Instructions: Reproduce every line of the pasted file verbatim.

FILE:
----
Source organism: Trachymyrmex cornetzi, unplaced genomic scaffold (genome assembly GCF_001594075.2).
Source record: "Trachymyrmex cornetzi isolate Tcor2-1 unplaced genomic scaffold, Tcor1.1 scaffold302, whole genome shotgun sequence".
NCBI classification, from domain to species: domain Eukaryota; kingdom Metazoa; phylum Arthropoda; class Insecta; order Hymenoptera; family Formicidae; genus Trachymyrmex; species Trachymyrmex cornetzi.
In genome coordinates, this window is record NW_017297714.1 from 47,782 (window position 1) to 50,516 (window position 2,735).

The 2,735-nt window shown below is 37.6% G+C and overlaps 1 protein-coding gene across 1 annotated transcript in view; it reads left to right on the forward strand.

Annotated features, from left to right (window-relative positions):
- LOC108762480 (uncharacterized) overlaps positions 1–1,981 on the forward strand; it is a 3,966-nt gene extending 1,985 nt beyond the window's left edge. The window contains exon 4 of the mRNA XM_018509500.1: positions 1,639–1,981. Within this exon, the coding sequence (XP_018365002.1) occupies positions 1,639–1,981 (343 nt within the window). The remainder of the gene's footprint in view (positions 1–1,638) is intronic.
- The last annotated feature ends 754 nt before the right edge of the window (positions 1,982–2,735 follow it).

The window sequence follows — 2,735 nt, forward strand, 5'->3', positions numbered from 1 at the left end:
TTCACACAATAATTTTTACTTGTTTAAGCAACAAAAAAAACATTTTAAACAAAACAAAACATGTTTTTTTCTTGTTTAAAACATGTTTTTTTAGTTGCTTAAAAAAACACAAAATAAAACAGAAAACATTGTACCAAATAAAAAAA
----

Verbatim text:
Source organism: Trachymyrmex cornetzi, unplaced genomic scaffold (genome assembly GCF_001594075.2).
Source record: "Trachymyrmex cornetzi isolate Tcor2-1 unplaced genomic scaffold, Tcor1.1 scaffold302, whole genome shotgun sequence".
NCBI classification, from domain to species: domain Eukaryota; kingdom Metazoa; phylum Arthropoda; class Insecta; order Hymenoptera; family Formicidae; genus Trachymyrmex; species Trachymyrmex cornetzi.
In genome coordinates, this window is record NW_017297714.1 from 47,782 (window position 1) to 50,516 (window position 2,735).

The 2,735-nt window shown below is 37.6% G+C and overlaps 1 protein-coding gene across 1 annotated transcript in view; it reads left to right on the forward strand.

Annotated features, from left to right (window-relative positions):
- LOC108762480 (uncharacterized) overlaps positions 1–1,981 on the forward strand; it is a 3,966-nt gene extending 1,985 nt beyond the window's left edge. The window contains exon 4 of the mRNA XM_018509500.1: positions 1,639–1,981. Within this exon, the coding sequence (XP_018365002.1) occupies positions 1,639–1,981 (343 nt within the window). The remainder of the gene's footprint in view (positions 1–1,638) is intronic.
- The last annotated feature ends 754 nt before the right edge of the window (positions 1,982–2,735 follow it).

The window sequence follows — 2,735 nt, forward strand, 5'->3', positions numbered from 1 at the left end:
TTCACACAATAATTTTTACTTGTTTAAGCAACAAAAAAAACATTTTAAACAAAACAAAACATGTTTTTTTCTTGTTTAAAACATGTTTTTTTAGTTGCTTAAAAAAACACAAAATAAAACAGAAAACATTGTACCAAATAAAAAAA